Portraying Russia’s history


Russia has started a grandiose project of presenting the country’s history through a large gallery of painted portraits of several epochs.
The idea of this exhibition appeared a rather long time ago, but, at first, many people argued whether this should be a web project or a ‘live’ exhibition of original portraits. Finally, it was decided to present the project in both forms.
The web portal called “National Portrait Gallery” is constantly expanded with new portraits.
The parallel ‘live’ exhibition in the Moscow Historic Museum, which will last until mid July, is growing probably not that fast, but growing as well.
Both exhibitions are drawing people’s lively interest – especially the web portal, where every picture is accompanied with a detailed annotation.
The Director of the famous Moscow Tretyakov Gallery Irina Lebedeva says:
“Our main task is to revive people’s interest in Russia’s history. Young people are often not very interested in history, by they spend much time in the internet – and we’ve decided that it is probably the best way to stir their interest in history through a project on the web.”
The idea of the web portal put an end to the concern of some museum workers that portraits from their museums may be taken to the exhibition in the Historic Museum for ever. Of course, there is no need to move a picture from one museum to another to put its reproduction on the Web.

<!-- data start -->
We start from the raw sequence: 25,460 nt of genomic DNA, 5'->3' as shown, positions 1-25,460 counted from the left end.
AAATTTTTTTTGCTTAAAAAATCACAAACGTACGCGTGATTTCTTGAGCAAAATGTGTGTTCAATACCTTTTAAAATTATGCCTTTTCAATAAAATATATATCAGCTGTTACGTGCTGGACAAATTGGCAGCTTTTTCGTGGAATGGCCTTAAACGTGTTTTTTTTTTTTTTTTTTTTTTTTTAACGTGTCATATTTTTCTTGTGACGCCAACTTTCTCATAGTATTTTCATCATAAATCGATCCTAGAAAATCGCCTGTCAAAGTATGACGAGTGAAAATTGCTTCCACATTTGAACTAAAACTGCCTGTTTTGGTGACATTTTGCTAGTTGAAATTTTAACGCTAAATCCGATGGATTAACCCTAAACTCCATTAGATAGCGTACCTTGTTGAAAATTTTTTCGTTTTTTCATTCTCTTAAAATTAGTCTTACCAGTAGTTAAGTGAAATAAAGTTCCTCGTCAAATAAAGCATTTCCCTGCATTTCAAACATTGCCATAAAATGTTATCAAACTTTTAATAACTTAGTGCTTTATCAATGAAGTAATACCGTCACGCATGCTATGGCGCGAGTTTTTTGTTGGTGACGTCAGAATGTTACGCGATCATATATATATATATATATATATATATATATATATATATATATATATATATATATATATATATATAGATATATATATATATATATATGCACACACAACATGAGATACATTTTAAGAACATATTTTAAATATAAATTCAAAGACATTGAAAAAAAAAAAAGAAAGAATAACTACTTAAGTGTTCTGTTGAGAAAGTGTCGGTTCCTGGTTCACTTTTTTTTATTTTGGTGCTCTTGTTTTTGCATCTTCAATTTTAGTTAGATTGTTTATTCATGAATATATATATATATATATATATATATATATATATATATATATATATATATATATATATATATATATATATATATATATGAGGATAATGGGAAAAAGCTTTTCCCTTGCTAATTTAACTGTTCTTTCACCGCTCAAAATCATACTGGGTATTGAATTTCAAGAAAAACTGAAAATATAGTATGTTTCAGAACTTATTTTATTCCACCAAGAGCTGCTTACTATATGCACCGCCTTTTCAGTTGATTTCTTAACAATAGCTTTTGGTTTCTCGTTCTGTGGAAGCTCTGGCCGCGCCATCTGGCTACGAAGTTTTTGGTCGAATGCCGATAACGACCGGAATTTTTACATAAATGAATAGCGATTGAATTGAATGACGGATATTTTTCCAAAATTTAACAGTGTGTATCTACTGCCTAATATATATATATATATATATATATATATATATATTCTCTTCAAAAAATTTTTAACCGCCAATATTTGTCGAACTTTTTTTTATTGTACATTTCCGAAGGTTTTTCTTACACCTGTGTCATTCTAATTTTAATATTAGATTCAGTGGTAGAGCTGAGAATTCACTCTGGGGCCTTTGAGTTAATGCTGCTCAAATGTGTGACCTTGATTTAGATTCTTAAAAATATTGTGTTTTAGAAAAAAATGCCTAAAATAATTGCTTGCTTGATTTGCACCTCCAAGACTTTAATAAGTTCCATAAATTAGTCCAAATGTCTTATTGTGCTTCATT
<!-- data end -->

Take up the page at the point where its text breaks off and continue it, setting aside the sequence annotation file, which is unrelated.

True, some pictures will still be taken from several museums to the ‘live’ exhibition, but only for some time.
Director of the Historic Museum Alexey Levykin says:
“The main portrait gallery of such a great country like Russia cannot consist of copies or of second-rate pictures. It should have only masterpieces and only originals. Otherwise, our people just wouldn’t understand it. We have already received many positive comments about our exhibition – but this is because we present only originals and only masterpieces.”
Both exhibitions, the ‘live’ one and the one on the web, are supervised by a special commission, which is sponsored by the state. It is for money provided by the state that many of the exhibits have been acquired – for example, a large collection of portraits which was bought from Russian emigrants who live in Germany. ...


Popular posts from this blog

Solzhenitsyn’s cathedrals

Svetlana Alexievich: ‘After communism we thought everything would be fine. But people don’t understand freedom’

Darkness of a drawer - Mikhail Bulgakov